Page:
A recent Alberta Court of Appeal decision has important implications for both Indigenous communities and utility providers, particularly those looking to form partnerships.
In AltaLink Management Ltd v Alberta (Utilities Commission), the Court decided that the Alberta Utilities Commission (“AUC”) may consider any factors relevant to the public interest, including future economic activity on reserve, when making its decisions.
In 2005 AltaLink Limited Partnership (“ALP”) decided to expand the transmission lines in southwest Alberta. ALP identified the shortest and lowest cost route for the new line to be across the reserves of Piikani Nation and Blood Tribe. Both Piikani Nation and Blood Tribe agreed to the construction of the transmission lines on their reserve lands in exchange for an opportunity to obtain ownership interests in the transmission lines and the opportunity to participate in the energy transmission industry.
In October 2010, the transmission lines became operational. Later in October of 2012 and February of 2014, the Blood Tribe and Piikani Nation each exercised their options to purchase a 51 per cent interest in the transmission line located on their respective lands. The Nations subsequently entered into limited partnership agreements with ALP; the PiikaniLink Limited Partnership (“PLP”) and KainaiLink Limited Partnership (“KLP”). Each limited partnership was to become the new transmission facility operator subject to the applicable regulatory regime, including approval by the AUC of their annual tariffs. In April 2017, ALP, PLP and KLP applied to the AUC for approval of the transfer of the transmission line segments (the “Application”).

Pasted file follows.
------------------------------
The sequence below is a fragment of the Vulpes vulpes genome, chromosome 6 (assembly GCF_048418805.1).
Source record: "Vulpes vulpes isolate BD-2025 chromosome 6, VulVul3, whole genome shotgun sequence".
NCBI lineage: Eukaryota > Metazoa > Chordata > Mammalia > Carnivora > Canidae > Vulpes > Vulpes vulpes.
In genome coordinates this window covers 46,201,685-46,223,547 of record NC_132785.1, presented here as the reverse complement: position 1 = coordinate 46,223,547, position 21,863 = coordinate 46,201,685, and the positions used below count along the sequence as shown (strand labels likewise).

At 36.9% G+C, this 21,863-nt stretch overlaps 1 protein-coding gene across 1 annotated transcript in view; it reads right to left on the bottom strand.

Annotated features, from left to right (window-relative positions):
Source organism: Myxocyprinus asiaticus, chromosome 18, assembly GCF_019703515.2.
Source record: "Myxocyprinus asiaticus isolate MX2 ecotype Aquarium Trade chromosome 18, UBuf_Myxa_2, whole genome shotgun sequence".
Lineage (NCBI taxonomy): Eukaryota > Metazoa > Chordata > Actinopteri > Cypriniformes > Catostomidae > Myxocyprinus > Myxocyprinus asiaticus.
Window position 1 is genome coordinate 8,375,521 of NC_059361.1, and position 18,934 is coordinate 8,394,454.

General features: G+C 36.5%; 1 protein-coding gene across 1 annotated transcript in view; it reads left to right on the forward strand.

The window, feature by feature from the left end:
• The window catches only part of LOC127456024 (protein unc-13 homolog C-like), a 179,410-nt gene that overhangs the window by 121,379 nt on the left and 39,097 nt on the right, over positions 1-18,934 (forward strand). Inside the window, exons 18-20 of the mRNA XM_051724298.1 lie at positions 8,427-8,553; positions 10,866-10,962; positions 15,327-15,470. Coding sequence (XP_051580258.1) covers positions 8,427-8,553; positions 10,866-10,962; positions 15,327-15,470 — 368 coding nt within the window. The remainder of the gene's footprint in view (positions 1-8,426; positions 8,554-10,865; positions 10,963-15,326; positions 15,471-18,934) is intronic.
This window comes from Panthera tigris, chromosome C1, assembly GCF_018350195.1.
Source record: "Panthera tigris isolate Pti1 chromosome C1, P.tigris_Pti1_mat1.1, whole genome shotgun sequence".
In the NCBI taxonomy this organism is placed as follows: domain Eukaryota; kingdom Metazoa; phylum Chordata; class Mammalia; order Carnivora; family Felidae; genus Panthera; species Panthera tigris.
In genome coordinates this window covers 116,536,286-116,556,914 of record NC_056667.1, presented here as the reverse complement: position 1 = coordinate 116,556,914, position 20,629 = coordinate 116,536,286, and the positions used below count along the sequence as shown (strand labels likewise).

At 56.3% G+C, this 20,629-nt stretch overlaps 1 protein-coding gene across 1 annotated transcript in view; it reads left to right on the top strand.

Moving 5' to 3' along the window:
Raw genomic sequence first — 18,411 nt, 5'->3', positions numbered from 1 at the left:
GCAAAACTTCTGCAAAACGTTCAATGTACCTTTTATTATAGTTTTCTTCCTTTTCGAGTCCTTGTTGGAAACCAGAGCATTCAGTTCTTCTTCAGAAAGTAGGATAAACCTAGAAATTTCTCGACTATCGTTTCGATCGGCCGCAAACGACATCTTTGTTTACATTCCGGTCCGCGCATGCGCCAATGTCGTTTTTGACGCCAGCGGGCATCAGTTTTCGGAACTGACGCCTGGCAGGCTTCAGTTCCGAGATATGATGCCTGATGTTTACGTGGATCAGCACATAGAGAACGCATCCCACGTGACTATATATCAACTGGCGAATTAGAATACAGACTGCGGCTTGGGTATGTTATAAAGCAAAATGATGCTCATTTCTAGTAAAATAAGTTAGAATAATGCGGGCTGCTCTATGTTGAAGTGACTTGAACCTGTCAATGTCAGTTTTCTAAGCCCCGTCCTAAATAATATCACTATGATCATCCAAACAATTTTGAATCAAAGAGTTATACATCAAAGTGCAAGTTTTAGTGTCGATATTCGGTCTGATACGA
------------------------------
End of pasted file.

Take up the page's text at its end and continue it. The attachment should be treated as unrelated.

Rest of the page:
As regulator of the construction and operation of utility projects, the AUC must weigh the positive and negative impacts of an application on ratepayers to determine whether granting an application is in the public interest. Where the AUC concludes that ratepayers may be harmed, it can mitigate that harm by making its approval subject to conditions.
Upon reviewing the Application, the AUC decided that it could not consider the benefits arising from ALP’s partnership with the First Nations, as those benefits occurred prior to the Application. Therefore the AUC could not consider benefits such as: